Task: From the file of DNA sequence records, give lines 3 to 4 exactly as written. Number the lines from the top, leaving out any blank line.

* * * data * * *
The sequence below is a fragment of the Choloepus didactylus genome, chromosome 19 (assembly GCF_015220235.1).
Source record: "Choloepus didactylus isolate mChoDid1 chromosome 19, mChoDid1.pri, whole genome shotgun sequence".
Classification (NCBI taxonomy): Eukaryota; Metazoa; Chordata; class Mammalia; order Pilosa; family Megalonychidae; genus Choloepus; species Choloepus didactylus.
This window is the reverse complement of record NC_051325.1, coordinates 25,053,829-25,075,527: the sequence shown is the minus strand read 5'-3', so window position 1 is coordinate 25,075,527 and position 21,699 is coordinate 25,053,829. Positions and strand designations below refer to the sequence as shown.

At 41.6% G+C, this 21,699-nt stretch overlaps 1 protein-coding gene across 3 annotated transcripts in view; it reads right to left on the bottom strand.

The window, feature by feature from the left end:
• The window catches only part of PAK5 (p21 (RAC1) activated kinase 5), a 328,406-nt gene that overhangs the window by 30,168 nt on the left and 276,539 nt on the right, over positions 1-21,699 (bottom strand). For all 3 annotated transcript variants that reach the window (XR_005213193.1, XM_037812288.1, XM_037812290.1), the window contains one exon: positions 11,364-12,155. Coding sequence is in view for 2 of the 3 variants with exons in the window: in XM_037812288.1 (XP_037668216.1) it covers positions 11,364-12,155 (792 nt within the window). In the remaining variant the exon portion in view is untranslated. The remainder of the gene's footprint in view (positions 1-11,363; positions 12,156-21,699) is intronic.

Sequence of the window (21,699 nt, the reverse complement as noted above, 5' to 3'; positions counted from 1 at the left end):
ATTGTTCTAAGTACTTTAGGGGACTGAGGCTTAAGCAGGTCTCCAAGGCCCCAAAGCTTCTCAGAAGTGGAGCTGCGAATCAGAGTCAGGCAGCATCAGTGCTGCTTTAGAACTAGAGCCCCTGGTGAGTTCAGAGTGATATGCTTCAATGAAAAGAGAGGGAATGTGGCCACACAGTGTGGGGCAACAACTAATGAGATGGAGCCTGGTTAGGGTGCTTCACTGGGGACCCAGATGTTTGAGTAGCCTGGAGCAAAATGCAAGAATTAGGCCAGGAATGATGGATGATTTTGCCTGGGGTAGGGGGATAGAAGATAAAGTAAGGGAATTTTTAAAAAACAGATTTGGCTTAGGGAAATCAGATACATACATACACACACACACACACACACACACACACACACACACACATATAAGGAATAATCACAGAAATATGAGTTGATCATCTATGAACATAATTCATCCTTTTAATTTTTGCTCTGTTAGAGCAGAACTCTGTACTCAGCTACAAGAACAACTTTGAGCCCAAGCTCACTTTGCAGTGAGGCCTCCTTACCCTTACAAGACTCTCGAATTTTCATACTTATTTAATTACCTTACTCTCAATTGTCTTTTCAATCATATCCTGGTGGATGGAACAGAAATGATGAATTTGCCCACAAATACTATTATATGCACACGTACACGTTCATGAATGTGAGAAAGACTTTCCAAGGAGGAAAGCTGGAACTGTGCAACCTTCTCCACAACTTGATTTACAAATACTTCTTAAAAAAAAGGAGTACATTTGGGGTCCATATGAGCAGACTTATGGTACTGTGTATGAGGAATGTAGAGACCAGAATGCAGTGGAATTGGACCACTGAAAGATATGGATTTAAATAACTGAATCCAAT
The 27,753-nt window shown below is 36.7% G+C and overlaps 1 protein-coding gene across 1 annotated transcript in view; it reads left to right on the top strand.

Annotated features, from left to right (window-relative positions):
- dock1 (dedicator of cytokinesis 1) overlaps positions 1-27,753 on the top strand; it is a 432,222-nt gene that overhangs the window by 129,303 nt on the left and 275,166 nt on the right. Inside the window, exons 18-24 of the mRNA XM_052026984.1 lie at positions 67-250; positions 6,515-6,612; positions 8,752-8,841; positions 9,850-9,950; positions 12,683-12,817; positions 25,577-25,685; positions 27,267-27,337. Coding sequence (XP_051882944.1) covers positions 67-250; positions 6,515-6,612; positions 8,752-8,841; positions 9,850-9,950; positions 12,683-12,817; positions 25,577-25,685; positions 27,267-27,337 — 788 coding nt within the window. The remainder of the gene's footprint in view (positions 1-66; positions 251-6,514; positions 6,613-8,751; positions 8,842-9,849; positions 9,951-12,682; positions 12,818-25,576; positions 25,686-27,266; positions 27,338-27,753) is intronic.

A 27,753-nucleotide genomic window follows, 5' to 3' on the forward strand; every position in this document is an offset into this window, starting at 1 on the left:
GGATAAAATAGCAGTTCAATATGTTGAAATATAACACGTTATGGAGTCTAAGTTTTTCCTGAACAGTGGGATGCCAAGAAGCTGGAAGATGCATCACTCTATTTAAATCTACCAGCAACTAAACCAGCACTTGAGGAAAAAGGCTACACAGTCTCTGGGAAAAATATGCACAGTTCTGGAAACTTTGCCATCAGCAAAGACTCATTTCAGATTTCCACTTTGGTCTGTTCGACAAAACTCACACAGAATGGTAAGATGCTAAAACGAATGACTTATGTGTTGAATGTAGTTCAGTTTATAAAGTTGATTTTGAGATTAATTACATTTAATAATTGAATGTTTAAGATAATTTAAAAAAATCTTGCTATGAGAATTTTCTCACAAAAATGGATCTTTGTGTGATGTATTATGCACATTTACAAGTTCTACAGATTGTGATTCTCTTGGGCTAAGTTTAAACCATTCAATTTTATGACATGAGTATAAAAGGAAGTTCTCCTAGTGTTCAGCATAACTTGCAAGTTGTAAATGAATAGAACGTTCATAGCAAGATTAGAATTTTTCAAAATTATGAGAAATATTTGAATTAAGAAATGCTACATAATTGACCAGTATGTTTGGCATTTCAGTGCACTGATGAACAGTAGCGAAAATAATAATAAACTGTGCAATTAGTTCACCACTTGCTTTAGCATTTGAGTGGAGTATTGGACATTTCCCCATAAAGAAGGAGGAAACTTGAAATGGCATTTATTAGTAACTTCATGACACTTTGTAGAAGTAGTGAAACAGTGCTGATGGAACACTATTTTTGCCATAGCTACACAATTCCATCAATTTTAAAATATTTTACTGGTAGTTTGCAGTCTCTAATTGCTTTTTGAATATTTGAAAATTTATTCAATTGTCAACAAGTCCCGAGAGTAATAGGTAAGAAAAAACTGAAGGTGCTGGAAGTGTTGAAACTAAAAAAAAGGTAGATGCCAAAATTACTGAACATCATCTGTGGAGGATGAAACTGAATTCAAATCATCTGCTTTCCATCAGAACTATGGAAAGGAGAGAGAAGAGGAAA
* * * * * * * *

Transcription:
Classification (NCBI taxonomy): Eukaryota; Metazoa; Chordata; class Mammalia; order Pilosa; family Megalonychidae; genus Choloepus; species Choloepus didactylus.
This window is the reverse complement of record NC_051325.1, coordinates 25,053,829-25,075,527: the sequence shown is the minus strand read 5'-3', so window position 1 is coordinate 25,075,527 and position 21,699 is coordinate 25,053,829. Positions and strand designations below refer to the sequence as shown.